Leave Easter Eggs Out of My Books, Please
Marisha Pessl's new 600-page thriller Night Film centers on a fictional recluse named Stanislas Cordova, who made films so horrifically, soul-destroyingly evil they were effectively banned in the U.S. When his beautiful young daughter mysteriously dies, an investigative journalist becomes infected with the need to pursue the truth behind this seemingly sinister family.
Night Film, released Monday, includes an accompanying smart-phone app, which at first seems like a desperate effort to make books "relevant." The application is called "the Night Film Decoder." The Decoder can be used to scan the page whenever the graffiti tag signifying Cordova's cult fan base appears. The Decoder then reveals extra features—faux news clips, mocked-up movie posters, and trailers for nonexistent films—called Easter eggs, that act as secondary sources, establishing a reality eternal to the physical text.
They're all awfully acted and designed. A doctor recounting a patient's escape emphasizes words like "confessed" with a Lifetime network flourish. The movie posters boast all the awfulness of 70s cult horror posters, but none of the intriguing weirdness. The one interesting "extra" is a very De-Palma's-Body-Double-ish trailer for Cordova's Lovechild. (Unsurprisingly, Night Film was optioned months before the book came out.)
This interactive app distracts from the written story, and it's not the only element of Night Film that does so. There are photographs of the main characters scattered throughout. "Found footage"—security camera films and man-on-the-street interviews of people waxing about the fictional filmmaker—has been posted to the book's website. It's littered throughout with mocked-up clips from Rolling Stone, Time, Vulture, and Vanity Fair.
This concerted and overwhelming effort to make the Cordova world "realistic" is depressingly evocative of watching a movie made of your favorite book. One of the great satisfactions of reading is the movement between the arbitrary, non-representative symbols on the page and the fleshed-out understanding a reader carries in her head: How each character sounds, what the settings look like, the palpability of interactions. The extras Night Film is eagerly presents limits the reader's abilities and bounds her imaginative space.
Consequently the book is at its best when it emulates a great psychological thriller, where the protagonist's fear is more powerful and scary than the actual threat. The most terrifying villain is the one you don't see, all shadows. Here is one of Pessl's fantastic, pulpishly dramatic paragraphs, where she obeys this rule:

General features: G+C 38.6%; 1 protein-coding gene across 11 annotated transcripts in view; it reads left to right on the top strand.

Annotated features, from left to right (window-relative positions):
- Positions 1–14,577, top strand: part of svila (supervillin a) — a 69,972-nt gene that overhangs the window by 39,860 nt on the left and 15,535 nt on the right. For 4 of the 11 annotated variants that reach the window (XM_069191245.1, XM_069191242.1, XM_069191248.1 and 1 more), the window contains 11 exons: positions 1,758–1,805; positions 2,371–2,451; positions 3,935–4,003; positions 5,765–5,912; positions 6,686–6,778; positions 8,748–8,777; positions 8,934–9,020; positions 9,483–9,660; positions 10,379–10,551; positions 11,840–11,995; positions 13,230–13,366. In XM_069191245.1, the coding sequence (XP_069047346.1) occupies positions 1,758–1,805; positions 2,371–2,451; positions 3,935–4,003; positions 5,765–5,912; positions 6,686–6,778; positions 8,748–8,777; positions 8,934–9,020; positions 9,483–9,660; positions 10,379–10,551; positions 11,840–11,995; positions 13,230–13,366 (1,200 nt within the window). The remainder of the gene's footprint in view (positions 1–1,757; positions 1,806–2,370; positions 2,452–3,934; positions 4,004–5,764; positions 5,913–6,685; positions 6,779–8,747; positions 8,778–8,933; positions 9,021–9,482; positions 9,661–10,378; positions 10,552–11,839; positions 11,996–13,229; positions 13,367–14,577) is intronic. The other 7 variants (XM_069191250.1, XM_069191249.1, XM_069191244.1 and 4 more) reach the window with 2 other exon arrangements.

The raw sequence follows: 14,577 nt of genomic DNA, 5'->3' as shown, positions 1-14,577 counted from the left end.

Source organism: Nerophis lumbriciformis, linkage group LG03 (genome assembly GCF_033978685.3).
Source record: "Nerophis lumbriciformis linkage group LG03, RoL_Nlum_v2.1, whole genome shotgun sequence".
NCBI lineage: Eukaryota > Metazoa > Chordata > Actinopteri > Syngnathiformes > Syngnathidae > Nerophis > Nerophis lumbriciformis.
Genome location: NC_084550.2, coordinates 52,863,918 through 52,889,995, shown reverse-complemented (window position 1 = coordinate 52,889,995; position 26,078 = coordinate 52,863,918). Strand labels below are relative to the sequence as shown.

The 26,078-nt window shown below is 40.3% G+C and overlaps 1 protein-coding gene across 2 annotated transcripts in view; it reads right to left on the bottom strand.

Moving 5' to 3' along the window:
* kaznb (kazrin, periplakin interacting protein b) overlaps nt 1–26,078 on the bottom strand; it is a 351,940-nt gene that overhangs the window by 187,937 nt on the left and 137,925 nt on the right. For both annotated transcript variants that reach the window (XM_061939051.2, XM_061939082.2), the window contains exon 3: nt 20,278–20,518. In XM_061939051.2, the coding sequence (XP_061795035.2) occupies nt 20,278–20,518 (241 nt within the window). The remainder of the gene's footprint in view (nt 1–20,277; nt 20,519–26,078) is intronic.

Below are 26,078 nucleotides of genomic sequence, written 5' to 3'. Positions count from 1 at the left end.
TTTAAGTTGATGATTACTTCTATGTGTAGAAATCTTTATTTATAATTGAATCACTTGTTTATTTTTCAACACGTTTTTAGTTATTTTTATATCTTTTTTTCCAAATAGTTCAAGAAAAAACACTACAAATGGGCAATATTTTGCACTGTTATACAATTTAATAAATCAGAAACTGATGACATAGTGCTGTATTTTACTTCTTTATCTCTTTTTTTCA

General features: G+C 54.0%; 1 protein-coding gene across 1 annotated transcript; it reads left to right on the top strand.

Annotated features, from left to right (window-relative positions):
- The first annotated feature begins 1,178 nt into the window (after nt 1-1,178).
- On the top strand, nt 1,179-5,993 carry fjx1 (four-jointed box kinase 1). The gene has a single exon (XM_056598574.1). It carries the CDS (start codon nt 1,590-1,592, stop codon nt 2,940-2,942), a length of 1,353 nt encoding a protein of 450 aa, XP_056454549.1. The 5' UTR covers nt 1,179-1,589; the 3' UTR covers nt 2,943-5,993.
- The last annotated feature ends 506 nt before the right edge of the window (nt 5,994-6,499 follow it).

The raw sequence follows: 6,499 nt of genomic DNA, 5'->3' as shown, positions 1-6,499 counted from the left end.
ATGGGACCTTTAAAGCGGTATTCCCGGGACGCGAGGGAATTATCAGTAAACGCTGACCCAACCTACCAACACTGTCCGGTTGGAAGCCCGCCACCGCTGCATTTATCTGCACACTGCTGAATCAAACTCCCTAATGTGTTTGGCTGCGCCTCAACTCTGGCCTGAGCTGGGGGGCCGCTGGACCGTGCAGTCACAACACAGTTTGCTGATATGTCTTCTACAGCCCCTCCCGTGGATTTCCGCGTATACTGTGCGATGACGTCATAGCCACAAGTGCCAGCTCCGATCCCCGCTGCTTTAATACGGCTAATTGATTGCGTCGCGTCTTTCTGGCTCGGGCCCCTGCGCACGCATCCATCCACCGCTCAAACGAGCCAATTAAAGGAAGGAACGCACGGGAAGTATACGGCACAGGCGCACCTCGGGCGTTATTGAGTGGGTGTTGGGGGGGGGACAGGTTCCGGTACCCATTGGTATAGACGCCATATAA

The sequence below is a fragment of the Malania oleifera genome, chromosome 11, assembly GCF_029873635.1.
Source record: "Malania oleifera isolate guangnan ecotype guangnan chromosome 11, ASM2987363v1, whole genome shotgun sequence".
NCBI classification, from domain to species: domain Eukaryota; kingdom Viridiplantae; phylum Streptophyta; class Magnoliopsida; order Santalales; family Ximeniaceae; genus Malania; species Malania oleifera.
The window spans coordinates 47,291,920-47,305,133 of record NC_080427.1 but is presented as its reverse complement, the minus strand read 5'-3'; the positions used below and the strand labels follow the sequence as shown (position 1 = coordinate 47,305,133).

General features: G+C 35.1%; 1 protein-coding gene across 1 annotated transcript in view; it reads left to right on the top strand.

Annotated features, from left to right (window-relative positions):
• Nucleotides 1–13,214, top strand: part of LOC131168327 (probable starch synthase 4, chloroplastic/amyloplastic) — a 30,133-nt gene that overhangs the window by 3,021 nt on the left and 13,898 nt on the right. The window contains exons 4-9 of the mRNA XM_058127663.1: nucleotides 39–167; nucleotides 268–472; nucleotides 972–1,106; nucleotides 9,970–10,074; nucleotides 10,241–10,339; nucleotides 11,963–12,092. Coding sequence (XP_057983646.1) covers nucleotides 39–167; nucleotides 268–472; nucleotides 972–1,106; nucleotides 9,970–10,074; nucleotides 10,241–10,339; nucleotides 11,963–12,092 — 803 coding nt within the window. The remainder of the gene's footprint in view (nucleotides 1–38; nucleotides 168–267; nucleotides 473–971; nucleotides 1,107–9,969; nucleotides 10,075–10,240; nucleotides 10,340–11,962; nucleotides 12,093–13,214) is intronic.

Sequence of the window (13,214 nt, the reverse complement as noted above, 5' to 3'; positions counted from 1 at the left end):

"To watch the film once was to be lost in so many graphic, edge-of-your-seat scenes that when it was over, I remembered feeling vaguely astounded that I'd returned to the real world. Something about the film's darkness made me wonder if I would—as if in witnessing such things I was irrevocably breaking myself in (or just breaking myself), arriving at an understanding about humanity so dark, so deep down inside my own soul, I could never go back to the way I was before."
But Pessl is overeager and over-explains. When the investigative journalist uncovers a new clue, there are sentences like "Of course" or "It had all come together." Pessl's labored sentences too often rely on italics to signal weight and importance to the reader. The book's references are like bumps down the stairs—kalunk Hitchcock, kalunk Woodward and Bernstein, kalunk Pauline Kael. There seems to be a distrust of the reader's ability to make connections, so the basic themes are clearly repeated, dozens of times throughout the 600 pages.
But the ideas of Night Film remain compelling. One fascinating part of the book is about "infected stories." As the investigative journalist hunts down this mysterious filmmaker, people warn him that there are some stories that simply un-chaseable. When the writer meets with one of Cordova's former ingenues, she describes it:
"Surely you've noticed that the space around Cordova distorts. The close you get to him, the speed of light slackens, information gets scrambled, rational minds grow illogical, hysterical. It's warped space-time, like the mass of a giant sun bending the area surrounding it. You reach out to seize something so close to find it was never actually there."
Pessl might have taken a cue from masters of horror, even one of her own creation, and given her book a little more room to breathe.